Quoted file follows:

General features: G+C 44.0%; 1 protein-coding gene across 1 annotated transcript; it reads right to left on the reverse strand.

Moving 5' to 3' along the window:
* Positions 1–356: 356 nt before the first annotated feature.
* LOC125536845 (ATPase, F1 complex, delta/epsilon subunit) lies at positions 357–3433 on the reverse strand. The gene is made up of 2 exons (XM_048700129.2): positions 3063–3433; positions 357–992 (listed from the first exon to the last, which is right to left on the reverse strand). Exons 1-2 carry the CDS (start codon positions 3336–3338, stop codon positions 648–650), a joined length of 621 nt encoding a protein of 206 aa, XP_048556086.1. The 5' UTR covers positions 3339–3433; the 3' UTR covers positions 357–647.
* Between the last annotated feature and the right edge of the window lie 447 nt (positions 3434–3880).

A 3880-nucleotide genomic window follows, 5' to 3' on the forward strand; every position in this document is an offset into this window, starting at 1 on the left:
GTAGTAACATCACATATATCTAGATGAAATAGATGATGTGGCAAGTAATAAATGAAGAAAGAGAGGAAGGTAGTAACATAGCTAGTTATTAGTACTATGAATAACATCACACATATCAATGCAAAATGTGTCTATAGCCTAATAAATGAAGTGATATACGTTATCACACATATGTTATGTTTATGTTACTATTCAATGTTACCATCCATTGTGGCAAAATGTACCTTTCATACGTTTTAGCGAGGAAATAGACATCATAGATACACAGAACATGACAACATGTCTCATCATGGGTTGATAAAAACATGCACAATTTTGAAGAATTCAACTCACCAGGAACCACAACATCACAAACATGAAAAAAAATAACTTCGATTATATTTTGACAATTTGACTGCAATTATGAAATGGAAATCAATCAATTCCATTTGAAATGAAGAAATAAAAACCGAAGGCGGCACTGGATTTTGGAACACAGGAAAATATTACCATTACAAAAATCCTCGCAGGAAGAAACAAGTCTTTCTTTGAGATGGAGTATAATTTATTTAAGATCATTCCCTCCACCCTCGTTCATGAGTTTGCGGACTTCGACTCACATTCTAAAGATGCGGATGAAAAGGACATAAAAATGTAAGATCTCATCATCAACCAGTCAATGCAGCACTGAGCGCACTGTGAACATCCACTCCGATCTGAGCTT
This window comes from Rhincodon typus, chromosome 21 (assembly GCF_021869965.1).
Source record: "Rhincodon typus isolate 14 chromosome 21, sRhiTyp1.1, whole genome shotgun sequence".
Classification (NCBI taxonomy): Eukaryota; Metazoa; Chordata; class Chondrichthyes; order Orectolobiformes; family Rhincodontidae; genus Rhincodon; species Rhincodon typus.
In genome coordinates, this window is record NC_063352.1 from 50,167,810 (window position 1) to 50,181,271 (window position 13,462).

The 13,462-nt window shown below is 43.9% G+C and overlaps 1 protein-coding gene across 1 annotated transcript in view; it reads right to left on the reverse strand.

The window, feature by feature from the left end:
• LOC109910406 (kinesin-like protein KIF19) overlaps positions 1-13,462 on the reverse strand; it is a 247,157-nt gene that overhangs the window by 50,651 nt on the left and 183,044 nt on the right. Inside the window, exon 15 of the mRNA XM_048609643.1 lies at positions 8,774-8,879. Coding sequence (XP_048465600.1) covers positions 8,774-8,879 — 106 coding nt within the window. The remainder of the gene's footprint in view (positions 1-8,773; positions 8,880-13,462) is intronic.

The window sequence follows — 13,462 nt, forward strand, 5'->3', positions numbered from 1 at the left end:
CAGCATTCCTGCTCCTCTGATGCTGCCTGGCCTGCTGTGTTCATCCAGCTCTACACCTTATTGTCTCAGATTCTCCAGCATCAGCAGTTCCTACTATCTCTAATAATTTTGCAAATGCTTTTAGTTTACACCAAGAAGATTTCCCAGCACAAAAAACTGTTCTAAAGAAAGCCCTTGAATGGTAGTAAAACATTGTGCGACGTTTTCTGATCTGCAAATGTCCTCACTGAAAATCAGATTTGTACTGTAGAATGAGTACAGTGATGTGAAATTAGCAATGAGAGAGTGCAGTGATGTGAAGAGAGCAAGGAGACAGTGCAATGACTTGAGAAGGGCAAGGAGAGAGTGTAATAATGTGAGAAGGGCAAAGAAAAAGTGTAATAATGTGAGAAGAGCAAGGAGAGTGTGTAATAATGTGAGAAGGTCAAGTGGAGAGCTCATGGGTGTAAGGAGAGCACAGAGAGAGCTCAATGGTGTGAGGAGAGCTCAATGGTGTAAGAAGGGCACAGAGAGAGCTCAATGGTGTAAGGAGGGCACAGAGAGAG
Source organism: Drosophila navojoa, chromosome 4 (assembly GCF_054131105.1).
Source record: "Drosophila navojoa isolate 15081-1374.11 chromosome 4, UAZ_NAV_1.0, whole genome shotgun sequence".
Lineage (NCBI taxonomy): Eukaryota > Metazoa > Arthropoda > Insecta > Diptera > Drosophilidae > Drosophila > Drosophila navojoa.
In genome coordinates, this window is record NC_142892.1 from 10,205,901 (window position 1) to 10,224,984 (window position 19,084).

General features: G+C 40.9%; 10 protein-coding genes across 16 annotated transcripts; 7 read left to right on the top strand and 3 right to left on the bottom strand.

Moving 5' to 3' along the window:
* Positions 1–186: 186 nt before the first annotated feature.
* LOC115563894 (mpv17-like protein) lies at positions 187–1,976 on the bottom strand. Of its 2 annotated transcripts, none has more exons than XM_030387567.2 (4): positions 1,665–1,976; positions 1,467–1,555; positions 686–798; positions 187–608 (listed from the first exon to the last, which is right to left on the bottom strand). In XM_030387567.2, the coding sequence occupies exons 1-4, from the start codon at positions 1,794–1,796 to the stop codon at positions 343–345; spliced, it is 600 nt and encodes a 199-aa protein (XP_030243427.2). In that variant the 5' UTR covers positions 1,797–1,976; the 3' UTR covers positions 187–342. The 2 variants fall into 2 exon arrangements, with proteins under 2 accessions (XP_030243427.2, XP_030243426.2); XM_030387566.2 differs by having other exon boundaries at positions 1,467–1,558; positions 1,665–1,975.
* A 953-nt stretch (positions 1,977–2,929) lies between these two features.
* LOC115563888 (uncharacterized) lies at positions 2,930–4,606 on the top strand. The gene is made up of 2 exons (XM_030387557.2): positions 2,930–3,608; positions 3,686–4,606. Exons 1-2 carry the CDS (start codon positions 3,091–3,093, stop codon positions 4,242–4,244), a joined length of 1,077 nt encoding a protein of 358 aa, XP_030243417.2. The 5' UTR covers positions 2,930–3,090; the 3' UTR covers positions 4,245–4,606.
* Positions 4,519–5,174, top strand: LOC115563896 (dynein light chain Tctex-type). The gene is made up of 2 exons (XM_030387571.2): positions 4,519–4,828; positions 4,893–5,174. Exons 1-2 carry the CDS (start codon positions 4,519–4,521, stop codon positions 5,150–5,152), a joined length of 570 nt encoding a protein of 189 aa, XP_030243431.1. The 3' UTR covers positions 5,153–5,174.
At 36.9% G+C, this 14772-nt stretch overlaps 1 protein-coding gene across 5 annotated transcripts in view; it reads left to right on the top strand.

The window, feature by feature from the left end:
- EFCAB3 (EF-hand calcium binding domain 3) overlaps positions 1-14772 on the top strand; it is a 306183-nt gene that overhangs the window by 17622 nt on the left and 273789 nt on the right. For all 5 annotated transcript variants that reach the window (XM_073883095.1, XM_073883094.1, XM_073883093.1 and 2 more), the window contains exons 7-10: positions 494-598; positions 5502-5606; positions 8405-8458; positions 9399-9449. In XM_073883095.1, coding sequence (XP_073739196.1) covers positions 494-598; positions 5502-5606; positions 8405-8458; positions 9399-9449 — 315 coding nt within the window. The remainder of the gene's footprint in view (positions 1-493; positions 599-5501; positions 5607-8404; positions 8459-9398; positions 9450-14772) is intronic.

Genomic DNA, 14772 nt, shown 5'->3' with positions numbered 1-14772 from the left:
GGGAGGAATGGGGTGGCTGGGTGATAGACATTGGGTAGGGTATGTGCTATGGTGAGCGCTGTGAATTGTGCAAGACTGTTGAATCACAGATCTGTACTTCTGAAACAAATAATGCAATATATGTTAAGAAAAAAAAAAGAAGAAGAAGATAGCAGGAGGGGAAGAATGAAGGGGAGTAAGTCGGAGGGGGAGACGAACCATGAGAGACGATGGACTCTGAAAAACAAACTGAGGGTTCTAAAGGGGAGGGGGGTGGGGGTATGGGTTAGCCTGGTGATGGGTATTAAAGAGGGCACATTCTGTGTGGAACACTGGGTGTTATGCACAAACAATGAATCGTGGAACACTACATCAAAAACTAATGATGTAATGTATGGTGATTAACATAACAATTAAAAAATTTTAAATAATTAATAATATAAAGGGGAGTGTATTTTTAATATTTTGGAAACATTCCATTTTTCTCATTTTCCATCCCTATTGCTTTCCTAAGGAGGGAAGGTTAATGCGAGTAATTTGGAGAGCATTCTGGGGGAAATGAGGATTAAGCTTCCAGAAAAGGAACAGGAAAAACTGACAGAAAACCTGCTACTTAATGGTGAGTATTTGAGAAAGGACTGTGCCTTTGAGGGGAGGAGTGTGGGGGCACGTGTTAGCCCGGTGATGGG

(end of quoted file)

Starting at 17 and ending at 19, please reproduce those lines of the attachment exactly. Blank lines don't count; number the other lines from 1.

Source organism: Drosophila navojoa, chromosome 4 (assembly GCF_054131105.1).
Source record: "Drosophila navojoa isolate 15081-1374.11 chromosome 4, UAZ_NAV_1.0, whole genome shotgun sequence".
Lineage (NCBI taxonomy): Eukaryota > Metazoa > Arthropoda > Insecta > Diptera > Drosophilidae > Drosophila > Drosophila navojoa.